Elections in Italy

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Italy elects, at the national level, a Parliament consisting of two houses: the Chamber of Deputies (Camera dei Deputati) with 630 members; and the Senate of the Republic (Senato della Repubblica) with 315 elected members, plus a few senators for life. The President of the Republic is elected for a seven-year term by the two houses of Parliament in joint session.

Italy has historically had many political parties, both national and regional, with different party systems.

The most recent Italian general election was held on 24 and 25 February 2013.

2013 election

A snap general election was held in Italy on 24 and 25 February 2013, after President Giorgio Napolitano dissolved parliament few months before, due to the resignation of the Prime Minister Mario Monti and his technocratic government. No absolute winner emerged from the election; the votes were divided into three parts: the centre-left alliance, Italy Common Good, whose major party was the Democratic Party, led by Pier Luigi Bersani, the Centre-right coalition, led by Silvio Berlusconi with his People of Freedom party, and the anti-establishment Five Star Movement, whose leader was Beppe Grillo. On 24 April 2013, Napolitano, gave the task to form a new government to the Deputy-Secretary of the Democratic Party, Enrico Letta. On 28 April he sworn in as Prime Minister.[1]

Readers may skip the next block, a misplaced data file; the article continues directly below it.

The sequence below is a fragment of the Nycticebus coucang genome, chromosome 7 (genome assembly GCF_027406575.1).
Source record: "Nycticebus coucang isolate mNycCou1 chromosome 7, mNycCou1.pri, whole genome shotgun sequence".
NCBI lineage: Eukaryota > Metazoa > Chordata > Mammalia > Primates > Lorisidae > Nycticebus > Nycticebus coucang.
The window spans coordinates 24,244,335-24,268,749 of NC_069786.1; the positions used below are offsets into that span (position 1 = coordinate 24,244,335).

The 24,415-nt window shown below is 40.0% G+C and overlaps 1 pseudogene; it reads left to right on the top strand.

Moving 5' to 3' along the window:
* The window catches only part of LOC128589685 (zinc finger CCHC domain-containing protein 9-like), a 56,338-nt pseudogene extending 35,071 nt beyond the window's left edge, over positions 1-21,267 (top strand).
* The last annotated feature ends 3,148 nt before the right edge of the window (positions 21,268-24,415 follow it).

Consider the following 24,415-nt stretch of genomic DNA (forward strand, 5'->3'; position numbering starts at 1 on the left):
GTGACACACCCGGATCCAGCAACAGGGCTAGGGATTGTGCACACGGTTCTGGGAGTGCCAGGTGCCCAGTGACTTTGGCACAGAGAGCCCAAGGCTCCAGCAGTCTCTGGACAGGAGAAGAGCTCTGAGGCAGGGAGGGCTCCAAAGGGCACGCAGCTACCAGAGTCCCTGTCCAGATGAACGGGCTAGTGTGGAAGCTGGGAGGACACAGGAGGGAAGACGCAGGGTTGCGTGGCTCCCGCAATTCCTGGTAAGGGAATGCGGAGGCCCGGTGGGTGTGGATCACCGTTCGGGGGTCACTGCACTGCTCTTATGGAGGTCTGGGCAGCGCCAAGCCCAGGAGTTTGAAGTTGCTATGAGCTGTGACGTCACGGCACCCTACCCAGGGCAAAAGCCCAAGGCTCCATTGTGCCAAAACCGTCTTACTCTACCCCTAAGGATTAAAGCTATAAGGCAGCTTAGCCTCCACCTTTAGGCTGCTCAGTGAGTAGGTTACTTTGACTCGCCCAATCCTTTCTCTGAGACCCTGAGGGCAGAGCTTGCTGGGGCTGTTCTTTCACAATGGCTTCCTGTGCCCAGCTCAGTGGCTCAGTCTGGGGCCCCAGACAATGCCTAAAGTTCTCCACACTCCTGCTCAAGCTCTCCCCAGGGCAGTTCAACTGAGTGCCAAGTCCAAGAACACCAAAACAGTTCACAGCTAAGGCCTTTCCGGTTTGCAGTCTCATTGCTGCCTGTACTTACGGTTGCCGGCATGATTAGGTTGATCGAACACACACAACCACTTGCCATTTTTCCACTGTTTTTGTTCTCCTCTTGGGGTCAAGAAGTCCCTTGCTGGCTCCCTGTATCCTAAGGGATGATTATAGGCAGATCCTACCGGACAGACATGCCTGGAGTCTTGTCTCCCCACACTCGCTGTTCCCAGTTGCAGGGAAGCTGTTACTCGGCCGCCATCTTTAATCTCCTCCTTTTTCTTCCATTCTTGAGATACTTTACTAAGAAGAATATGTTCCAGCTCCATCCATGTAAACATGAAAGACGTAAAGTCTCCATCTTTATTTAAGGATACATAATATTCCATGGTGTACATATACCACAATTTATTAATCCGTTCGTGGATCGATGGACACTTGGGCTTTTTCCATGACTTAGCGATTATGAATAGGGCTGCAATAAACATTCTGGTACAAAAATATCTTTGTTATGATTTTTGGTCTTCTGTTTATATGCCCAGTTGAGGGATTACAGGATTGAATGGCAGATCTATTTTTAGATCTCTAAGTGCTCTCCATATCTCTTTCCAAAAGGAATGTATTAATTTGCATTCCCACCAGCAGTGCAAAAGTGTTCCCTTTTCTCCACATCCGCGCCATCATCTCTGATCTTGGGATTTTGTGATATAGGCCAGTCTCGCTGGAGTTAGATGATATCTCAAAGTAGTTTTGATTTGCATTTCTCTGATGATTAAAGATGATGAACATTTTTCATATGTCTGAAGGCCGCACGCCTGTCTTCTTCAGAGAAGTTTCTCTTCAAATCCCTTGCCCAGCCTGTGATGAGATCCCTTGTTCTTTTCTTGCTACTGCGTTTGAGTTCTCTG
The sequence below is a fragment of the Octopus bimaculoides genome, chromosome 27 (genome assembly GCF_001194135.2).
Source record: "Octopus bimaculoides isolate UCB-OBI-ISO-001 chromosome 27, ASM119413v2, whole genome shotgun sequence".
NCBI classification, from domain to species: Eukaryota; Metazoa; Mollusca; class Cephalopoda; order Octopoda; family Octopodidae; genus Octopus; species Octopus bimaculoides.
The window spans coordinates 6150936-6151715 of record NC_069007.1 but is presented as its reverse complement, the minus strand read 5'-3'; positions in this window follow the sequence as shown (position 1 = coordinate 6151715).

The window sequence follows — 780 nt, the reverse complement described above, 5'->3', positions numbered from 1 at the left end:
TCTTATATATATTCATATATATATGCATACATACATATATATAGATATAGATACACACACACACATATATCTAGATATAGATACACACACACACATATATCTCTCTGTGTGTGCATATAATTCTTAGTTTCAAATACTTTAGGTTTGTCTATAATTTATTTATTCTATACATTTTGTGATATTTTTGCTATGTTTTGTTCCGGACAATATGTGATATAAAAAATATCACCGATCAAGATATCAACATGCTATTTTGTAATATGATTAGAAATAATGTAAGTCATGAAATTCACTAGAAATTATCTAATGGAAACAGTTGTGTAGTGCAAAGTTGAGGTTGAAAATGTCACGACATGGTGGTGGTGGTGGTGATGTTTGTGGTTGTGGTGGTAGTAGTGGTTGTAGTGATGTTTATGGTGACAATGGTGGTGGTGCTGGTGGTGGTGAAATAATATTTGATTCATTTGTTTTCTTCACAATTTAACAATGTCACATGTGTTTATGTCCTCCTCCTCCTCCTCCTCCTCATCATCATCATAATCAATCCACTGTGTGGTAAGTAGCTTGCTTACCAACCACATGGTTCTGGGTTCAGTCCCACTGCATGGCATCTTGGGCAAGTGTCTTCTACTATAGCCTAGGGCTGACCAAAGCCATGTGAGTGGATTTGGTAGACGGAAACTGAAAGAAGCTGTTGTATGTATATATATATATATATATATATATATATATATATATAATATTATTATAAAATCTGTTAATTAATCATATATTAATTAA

Chamber of Deputies

Coalition Party Votes % Seats
Pier Luigi Bersani:
Italy. Common Good
Democratic Party8,644,18725.42292
Left Ecology Freedom1,089,4423.2037
Silvio Berlusconi:
Centre-right coalition
The People of Freedom7,332,66721.5697
Lega Nord1,390,1564.0818
Brothers of Italy666,0351.959
Beppe Grillo: Five Star Movement8,689,16825.55108
Mario Monti:
With Monti for Italy
Civic Choice2,824,0018.3037[lower-alpha 1]
Union of the Centre608,1991.788
Antonio Ingroia: Civil Revolution765,1722.250
Oscar Giannino: Act to Stop the Decline380,9371.120


Coalition Party Votes % Seats
Pier Luigi Bersani:
Italy. Common Good
Democratic Party8,400,25527.43105
Left Ecology Freedom912,3742.977
Silvio Berlusconi:
Centre-right coalition
The People of Freedom6,829,37322.3098
Lega Nord1,328,5554.3317
Brothers of Italy590,0831.920
Beppe Grillo: Five Star Movement7,285,85023.7954
Mario Monti: With Monti for Italy2,797,4869.1318
Antonio Ingroia: Civil Revolution549,9871.790